Making assumptions in business

Are you making assumptions that everyone already knows what you do and how you can help them? 

For the past few weeks I’ve been travelling on a Monday and Tuesday to assist with glassmaking-

which is a 60 to 90 minute drive depending on the time of day you leave.


This unexpected time in my day has led me to be able to reflect and look at different things that are going on in my life.

It’s basically given me time that I wouldn’t normally have blocked out to sit and ponder-

the latest drive was no different. 


When driving it’s all about what’s going on around me.

My recent  drive over to Stourbridge was a particularly manic one.

I wasn’t late.

I’d set off at the usual time, but there was traffic, literally heaving on the roads and coming at me from all directions.


Having driven less than 10 miles, I’d used my horn more times in the 70 minutes than I’d done in the last two years- Because of people assuming.

The assumption of the other drivers was t0 put the indicator on, then they could make the move into the next lane.


Without needing to wait!

This meant that I would  brake really hard to avoid hitting them.


It got me thinking about how many assumptions are made every day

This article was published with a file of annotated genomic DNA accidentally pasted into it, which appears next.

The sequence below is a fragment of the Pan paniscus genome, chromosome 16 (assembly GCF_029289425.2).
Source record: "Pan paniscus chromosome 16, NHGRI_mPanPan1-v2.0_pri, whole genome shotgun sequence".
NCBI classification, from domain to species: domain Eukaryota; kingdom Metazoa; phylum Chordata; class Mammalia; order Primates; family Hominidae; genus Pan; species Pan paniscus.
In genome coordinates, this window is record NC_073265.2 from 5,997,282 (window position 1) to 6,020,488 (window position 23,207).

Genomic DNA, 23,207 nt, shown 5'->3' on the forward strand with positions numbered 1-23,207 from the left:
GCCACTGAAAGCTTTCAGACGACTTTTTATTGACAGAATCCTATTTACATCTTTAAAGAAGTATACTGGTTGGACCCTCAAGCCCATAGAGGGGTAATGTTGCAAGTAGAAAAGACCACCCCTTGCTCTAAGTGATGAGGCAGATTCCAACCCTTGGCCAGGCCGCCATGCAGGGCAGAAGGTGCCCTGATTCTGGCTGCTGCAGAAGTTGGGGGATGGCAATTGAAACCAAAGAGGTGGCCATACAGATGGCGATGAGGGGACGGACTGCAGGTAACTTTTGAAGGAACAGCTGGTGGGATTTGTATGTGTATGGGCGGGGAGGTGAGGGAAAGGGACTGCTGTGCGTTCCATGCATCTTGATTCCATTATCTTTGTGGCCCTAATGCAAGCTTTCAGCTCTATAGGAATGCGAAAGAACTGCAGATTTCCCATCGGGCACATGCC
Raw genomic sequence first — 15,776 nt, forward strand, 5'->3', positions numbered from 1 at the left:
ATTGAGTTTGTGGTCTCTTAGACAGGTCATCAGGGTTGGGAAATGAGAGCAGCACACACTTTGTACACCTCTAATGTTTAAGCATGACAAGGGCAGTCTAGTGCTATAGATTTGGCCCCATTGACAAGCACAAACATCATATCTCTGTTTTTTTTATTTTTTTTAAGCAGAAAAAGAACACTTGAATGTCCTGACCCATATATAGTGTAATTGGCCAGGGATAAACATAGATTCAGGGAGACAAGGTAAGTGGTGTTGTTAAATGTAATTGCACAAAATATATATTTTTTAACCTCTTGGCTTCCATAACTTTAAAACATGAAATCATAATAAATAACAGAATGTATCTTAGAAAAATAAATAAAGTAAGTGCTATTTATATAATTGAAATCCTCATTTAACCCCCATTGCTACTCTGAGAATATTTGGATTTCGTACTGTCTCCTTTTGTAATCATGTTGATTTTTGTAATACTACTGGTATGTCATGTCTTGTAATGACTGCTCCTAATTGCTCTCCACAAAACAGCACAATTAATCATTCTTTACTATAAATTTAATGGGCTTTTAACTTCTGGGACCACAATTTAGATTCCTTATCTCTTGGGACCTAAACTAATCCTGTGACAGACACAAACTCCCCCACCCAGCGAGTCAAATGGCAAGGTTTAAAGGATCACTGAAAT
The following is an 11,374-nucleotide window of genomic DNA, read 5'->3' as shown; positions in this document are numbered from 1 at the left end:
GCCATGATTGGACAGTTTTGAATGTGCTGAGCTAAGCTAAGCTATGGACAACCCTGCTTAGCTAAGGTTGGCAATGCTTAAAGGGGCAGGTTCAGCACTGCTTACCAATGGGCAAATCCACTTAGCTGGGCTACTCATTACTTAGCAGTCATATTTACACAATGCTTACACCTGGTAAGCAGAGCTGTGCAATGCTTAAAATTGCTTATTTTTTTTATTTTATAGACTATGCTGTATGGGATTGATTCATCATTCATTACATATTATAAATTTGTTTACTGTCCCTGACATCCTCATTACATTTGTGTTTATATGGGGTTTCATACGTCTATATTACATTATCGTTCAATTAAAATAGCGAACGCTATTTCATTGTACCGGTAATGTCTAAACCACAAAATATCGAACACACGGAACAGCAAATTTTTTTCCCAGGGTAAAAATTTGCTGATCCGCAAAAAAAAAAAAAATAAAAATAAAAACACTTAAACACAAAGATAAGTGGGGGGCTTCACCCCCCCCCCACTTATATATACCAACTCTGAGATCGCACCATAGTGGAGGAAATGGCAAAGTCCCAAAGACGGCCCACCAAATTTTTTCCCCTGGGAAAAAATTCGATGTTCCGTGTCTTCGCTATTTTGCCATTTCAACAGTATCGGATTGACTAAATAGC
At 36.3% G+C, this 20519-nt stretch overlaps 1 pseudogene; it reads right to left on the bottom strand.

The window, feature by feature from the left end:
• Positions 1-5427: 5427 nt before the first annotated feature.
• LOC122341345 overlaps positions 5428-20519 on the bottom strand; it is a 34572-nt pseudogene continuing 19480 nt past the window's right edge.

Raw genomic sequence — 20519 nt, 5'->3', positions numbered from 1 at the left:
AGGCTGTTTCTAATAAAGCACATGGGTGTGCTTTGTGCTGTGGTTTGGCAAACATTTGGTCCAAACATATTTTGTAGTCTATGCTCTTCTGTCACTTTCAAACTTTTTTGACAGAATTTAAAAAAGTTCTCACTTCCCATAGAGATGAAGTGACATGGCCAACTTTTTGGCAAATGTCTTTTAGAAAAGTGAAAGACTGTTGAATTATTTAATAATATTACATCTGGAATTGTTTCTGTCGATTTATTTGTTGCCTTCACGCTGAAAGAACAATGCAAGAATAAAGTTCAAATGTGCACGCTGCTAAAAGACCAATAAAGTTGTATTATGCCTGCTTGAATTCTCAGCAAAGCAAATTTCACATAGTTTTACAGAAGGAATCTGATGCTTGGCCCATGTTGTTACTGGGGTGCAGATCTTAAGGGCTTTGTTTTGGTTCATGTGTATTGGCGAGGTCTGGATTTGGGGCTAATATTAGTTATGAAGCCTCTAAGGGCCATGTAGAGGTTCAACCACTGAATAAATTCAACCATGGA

We make assumptions that people know-

  • What you do
  • how you can help them
  • where to buy from you
  • how they can contact you
  • where to find you

These assumptions are made on a daily basis, when we don’t show up online and share . 


Then I started to think-  how often do I assume people know what I do and how I can help them? 


When you think about your social media and all the new connections  being made, be really clear and never ever assume.

People don’t always see your posts on how to join your programme, group, how to work with you or where to buy your products.

In fact, they might not even know what you do.

A good way to test this is to ask on your profile if people can comment what it is that you do-

If everyone get’s it right you’ll know you’re doing a good job of sharing what you do- consistently.


So my lesson from this drive to Stourbridge was to never make assumptions-


and to act like people don’t know what you do, or  EXACTLY how you can help them.


Don’t be like the people in the Mercedes, Audi’s and all the other cars that decided to just indicate and pull in front of me- assuming I would just shift out of the way!


The message for you today is, don’t assume people know what you do.


Be sure to keep telling them over and over again.


And as a wonderful lady, Lisa Barry,  once said to me, repetition is reputation. 


Put yourself out there and repeat your message so that people know, and are clear about exactly what you do and how you can help them.


Are you guilty of assuming everyone already knows what you do and how you can help them?

I’d love to know your thoughts.